Britain's Home Secretary Priti Patel arrives for a cabinet meeting at the Foreign and Commonwealth office on September 15

Britain’s Home Secretary Priti Patel arrives for a cabinet meeting at the Foreign and Commonwealth office on September 15

Equipment was installed during the final preparations over the weekend at the site which will be run by a UK based ‘experienced accommodation and support provider’.

Those coming to the former military base will have spent a quarantine period elsewhere with personal welfare and security checks undertaken.

A spokesman for Folkestone and Hythe District Council said: ‘The focus will be on the welfare of those based at the accommodation, the provision of wraparound services and wider considerations relating to the local area and its residents.

‘There will be on-site security and, in order to reduce any additional pressure on local health services, on-site medical services will also be provided.

‘Particular attention will be paid to safeguarding and any concerns addressed by the contractor with input from the Home Office safeguarding team.

The first arrivals are expected from today and on a daily basis thereafter, according to Folkestone and Hythe District Council

The first arrivals are expected from today and on a daily basis thereafter, according to Folkestone and Hythe District Council

The first arrivals are expected from today and on a daily basis thereafter, according to Folkestone and Hythe District Council

‘We understand that every effort is being made for the facility to be COVID-19 secure and Public Health England is closely involved with the operational plan to ensure the safety of its users and local residents.’

A multi-agency task force has been meeting to ensure appropriate support measures are in place at the barracks.

The council is expected to announce volunteering opportunities in the near future after receiving offers for help from local residents and councillors.

The Government said they were exploring opportunities for further accommodation with a range of partners and other government departments.

They added that following the submission of request, the MOD and the Army have been fully supportive in trying to reach a workable solution.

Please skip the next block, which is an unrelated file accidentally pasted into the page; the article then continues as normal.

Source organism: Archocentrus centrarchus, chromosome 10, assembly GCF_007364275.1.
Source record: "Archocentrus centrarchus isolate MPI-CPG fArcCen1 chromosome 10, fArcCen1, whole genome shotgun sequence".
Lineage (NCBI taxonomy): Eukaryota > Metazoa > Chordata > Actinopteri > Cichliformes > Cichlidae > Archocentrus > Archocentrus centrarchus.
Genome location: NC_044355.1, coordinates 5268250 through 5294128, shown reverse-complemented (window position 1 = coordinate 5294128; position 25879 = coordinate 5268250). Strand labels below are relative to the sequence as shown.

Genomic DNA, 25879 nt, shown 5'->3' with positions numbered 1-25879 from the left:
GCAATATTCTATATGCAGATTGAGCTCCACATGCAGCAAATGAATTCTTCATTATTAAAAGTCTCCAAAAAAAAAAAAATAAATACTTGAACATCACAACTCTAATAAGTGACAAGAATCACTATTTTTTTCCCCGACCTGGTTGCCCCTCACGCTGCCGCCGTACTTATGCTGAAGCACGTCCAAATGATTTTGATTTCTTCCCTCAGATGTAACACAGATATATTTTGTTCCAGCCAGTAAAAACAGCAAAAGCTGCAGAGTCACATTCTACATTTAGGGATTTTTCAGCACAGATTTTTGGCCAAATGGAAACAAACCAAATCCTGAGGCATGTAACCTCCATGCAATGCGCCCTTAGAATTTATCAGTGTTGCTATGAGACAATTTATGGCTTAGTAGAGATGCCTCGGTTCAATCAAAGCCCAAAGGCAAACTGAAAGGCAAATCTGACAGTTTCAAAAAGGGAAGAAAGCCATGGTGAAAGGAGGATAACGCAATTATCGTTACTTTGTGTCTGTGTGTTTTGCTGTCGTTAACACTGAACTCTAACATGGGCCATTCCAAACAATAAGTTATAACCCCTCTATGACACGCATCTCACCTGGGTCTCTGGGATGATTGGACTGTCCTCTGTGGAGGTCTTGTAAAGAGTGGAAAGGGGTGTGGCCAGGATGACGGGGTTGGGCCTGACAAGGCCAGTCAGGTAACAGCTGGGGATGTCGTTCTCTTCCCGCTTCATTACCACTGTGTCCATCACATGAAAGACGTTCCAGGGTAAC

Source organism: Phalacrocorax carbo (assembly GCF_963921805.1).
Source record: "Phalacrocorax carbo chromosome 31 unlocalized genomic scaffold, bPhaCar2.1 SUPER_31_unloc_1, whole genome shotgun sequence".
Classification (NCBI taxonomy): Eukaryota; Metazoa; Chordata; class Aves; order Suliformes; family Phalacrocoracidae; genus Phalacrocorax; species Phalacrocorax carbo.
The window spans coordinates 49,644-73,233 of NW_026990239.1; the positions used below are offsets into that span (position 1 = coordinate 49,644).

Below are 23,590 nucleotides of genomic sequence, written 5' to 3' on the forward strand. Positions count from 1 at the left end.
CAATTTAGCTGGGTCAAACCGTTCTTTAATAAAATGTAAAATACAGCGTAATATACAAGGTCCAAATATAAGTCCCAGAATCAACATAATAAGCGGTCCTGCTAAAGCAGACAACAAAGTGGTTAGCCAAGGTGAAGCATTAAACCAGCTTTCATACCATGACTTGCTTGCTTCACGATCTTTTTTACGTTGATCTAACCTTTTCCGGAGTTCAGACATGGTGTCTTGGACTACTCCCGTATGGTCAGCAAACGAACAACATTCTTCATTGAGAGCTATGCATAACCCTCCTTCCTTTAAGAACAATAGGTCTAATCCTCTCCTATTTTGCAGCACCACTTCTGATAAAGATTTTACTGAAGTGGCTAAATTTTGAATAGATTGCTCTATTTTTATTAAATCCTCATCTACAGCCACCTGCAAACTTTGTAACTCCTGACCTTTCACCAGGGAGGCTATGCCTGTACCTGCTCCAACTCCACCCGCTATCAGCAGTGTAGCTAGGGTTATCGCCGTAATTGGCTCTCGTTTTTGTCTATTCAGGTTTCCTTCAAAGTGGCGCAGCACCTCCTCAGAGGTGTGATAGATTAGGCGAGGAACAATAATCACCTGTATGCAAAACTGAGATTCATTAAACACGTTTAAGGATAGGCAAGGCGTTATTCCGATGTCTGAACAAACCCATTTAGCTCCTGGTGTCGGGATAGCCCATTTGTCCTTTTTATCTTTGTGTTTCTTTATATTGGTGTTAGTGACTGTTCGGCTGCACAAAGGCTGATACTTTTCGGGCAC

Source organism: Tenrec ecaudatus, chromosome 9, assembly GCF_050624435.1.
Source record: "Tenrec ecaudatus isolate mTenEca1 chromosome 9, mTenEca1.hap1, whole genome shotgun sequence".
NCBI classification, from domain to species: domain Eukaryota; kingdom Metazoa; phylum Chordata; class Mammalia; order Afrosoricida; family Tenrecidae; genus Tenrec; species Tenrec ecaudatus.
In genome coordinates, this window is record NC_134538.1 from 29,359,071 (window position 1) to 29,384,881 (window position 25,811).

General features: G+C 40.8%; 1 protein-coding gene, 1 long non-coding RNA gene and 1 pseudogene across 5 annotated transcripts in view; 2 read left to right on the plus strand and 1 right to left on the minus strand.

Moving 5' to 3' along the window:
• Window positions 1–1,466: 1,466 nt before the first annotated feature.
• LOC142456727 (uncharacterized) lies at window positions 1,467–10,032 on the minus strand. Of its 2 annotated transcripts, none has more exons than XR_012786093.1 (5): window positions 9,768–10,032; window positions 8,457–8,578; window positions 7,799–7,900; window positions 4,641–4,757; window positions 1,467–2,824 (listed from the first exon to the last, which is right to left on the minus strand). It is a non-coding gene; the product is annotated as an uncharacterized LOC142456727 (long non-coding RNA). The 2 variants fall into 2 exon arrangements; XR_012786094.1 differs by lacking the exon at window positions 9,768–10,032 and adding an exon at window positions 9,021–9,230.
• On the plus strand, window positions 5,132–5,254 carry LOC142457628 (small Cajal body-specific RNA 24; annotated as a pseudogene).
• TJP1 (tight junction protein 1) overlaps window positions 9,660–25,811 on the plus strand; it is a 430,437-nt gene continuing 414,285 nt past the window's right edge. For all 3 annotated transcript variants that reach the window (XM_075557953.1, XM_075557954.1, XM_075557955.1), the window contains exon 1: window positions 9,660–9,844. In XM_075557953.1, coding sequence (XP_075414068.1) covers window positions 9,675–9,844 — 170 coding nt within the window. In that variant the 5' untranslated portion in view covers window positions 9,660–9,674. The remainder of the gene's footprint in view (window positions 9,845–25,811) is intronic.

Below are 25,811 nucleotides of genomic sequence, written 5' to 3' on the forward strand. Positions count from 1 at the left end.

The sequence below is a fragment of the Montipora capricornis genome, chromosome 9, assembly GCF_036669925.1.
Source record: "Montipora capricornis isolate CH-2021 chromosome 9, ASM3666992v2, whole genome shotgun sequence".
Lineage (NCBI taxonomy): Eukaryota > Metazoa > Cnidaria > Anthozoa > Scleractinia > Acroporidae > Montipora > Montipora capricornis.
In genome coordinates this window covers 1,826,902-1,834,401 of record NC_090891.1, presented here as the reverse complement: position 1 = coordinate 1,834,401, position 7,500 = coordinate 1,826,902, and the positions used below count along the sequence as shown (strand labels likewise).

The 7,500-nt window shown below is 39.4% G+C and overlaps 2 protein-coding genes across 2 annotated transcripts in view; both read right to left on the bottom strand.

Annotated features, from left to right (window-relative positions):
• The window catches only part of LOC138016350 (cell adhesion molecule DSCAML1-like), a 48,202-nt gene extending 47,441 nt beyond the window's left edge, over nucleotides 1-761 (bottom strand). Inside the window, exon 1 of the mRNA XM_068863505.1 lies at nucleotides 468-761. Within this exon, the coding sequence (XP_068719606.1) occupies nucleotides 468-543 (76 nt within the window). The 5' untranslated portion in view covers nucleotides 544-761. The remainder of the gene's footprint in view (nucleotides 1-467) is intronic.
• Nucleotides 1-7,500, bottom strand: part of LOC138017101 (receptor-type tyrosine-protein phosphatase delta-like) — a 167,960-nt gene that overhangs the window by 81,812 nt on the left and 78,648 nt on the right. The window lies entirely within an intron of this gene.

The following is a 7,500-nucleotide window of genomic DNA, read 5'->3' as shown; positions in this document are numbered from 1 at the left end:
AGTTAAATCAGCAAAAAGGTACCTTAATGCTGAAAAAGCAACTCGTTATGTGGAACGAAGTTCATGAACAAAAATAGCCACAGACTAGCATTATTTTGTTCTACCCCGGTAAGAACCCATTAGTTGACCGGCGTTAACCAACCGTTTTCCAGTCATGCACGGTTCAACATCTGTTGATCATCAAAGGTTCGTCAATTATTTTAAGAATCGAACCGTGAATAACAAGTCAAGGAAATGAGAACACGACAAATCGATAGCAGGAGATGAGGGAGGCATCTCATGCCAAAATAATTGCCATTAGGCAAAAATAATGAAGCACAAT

A spokesman said: ‘During these unprecedented times the government is working with a range of partners and across departments to secure further accommodation and the MOD has offered use of some of its sites.

‘When using contingency accommodation we work closely with organisations, including local authorities and law enforcement, throughout the process to ensure value for money and that vulnerable asylum seekers, who would otherwise be destitute, have suitable accommodation while their claims are processed.’

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Graduate achieves her dream job of becoming a pilot after quitting her job as an air stewardess

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graduate achieves her dream job of becoming a pilot after quitting her job as an air stewardess

A British Airways air stewardess has revealed how she quit her job to become a pilot. 

Suzie McKee, 25, from Portsmouth, Hampshire, spent a year working in the cabins of British Airways flights before deciding she would rather fly the planes instead. 

Suzie, who is a languages graduate, needed £120,000 for training and started the process by raising huge £30,000 by working as a barmaid and a receptionist in an MOT garage, and borrowing the rest from her parents.   

In February 2019 the ambitious former air stewardess started the painstaking process of applying to study the profession with Flybe, but after the airline went bust in March, Suzie decided to pursue her dream without any airline backing.

Suzie raised £30,000 while working as a barmaid and a receptionist in an MOT garage. Pictured: Suzie when she was a stewardess

Suzie raised £30,000 while working as a barmaid and a receptionist in an MOT garage. Pictured: Suzie when she was a stewardess

Suzie McKee, 25, (pictured) from Portsmouth, Hampshire, quit her job as an air stewardess for British Airways to become a pilot

Suzie McKee, 25, (pictured) from Portsmouth, Hampshire, quit her job as an air stewardess for British Airways to become a pilot

Suzie McKee, 25, (pictured) from Portsmouth, Hampshire, quit her job as an air stewardess for British Airways to become a pilot (left, before, and right, as a qualified pilot) 

Suzie (pictured) said she had a great time working as cabin crew but always pictured herself flying the planes

Suzie (pictured) said she had a great time working as cabin crew but always pictured herself flying the planes

Suzie (pictured) said she had a great time working as cabin crew but always pictured herself flying the planes

Suzie explained that she was always the one volunteering to take tea to the cockpit and to do the safety checks before take off. Pictured: Suzie when she was a stewardess with a colleague

Suzie explained that she was always the one volunteering to take tea to the cockpit and to do the safety checks before take off. Pictured: Suzie when she was a stewardess with a colleague

Suzie explained that she was always the one volunteering to take tea to the cockpit and to do the safety checks before take off. Pictured: Suzie when she was a stewardess with a colleague 

The languages graduate admitted she became tired of doing safety demonstrations and pouring drinks, while longing to be in the cockpit where the action was. 

She explained: ‘I’d had a great time being cabin crew, but I always had this picture in my mind of me in the cockpit. I realised I wanted to actually fly the plane.